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12 - Polymer/ceramic composite scaffolds for tissue regeneration

from Part II - Porous scaffolds for regenerative medicine

Published online by Cambridge University Press:  05 February 2015

Ian O. Smith
University of Michigan
Melanie J. Gupte
University of Michigan
Peter X. Ma
University of Michigan
Peter X. Ma
University of Michigan, Ann Arbor
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Biomimetics: nature provides the template

Where does a tissue engineer look for inspiration? What is the gold standard to which we hold our designs? Since antiquity, humankind has looked at the world around it for clues as to how we can improve our quality of life, and the gaze of the tissue engineer finds its way there as well. The metamorphosis of this inspiration into technology for the improvement of humankind is the mission of the engineer.

Complex structures are often found performing incredible feats in nature [1]. For example, brachiopod and mollusk shells are subjects of current study, due to their amazingly strong, layered structure [2, 3]. This natural composite structure is being used as inspiration for tissue-engineered structures for cortical bone. This is an example of nature-as-inspiration by utilizing composite material systems for bone tissue engineering scaffold design, an area of great success already, with potential for further advancement. The human body provides a model where collagen fibers are mineralized in a precise manner, resulting in a network of ceramic nanoscale crystals interspersed with an organic mesh. This leads to a hierarchical structure comprising these components and creating bone tissue, which through its complexity derives requisite qualities such as strength, toughness, fatigue life, and nutrient transfer [4]. This example is a common one, but not the only one. In fact, any scaffold design that incorporates one or more aspects of the naturally occurring extracellular matrix (ECM) is biomimetic by definition. In fact, in a broader sense so is any engineering design that borrows from nature. “What has fins like a whale, skin like a lizard and eyes like a moth? The future of engineering.” Tom Mueller’s question posed in National Geographic no doubt ignites a sense of wonderment resulting in brainstorming sessions about countless unsolved engineering problems, but we must focus. Within the scope of this chapter, we will focus on biomedical engineering, and more specifically polymer/ceramic composite scaffold design for use in tissue regeneration.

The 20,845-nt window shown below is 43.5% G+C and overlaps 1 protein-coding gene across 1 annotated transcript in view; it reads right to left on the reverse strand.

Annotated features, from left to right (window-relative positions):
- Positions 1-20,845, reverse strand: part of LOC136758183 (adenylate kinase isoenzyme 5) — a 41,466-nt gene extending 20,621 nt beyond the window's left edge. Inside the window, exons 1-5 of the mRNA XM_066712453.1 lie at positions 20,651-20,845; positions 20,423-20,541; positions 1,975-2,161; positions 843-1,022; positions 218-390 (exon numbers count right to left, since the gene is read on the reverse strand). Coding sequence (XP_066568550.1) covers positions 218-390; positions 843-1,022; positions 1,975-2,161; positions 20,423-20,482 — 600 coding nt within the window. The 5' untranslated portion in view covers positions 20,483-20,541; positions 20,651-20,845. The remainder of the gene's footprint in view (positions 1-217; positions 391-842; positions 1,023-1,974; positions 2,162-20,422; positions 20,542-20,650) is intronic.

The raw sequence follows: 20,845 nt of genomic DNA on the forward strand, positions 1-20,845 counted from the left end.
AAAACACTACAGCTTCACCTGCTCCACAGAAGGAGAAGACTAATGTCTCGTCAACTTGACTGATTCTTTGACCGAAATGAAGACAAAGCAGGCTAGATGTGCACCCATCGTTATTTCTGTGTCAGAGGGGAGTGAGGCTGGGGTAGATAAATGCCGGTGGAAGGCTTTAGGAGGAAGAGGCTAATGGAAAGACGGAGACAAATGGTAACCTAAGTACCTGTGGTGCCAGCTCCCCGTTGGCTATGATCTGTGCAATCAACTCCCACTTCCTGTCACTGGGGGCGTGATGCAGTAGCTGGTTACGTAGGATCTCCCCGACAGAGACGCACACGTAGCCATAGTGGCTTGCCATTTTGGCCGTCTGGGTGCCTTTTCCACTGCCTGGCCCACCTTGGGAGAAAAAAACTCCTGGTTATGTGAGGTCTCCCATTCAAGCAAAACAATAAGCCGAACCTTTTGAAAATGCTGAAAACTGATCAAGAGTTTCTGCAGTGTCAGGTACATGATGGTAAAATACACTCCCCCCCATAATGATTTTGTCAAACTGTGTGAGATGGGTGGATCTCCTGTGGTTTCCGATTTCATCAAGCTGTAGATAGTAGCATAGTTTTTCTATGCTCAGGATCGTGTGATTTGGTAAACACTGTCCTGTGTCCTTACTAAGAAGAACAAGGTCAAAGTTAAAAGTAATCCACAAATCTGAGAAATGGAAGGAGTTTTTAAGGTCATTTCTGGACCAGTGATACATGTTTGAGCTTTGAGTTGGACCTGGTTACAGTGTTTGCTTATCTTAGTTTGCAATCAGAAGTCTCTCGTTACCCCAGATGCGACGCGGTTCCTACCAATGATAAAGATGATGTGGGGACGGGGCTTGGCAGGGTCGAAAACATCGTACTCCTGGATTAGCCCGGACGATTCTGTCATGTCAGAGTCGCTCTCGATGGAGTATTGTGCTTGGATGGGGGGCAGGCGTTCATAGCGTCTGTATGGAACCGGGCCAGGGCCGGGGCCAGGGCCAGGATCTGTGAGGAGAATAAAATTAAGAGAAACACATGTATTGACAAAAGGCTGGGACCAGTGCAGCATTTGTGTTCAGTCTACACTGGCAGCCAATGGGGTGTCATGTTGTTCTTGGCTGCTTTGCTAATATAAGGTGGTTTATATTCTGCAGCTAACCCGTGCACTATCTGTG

Publisher: Cambridge University Press
Print publication year: 2014

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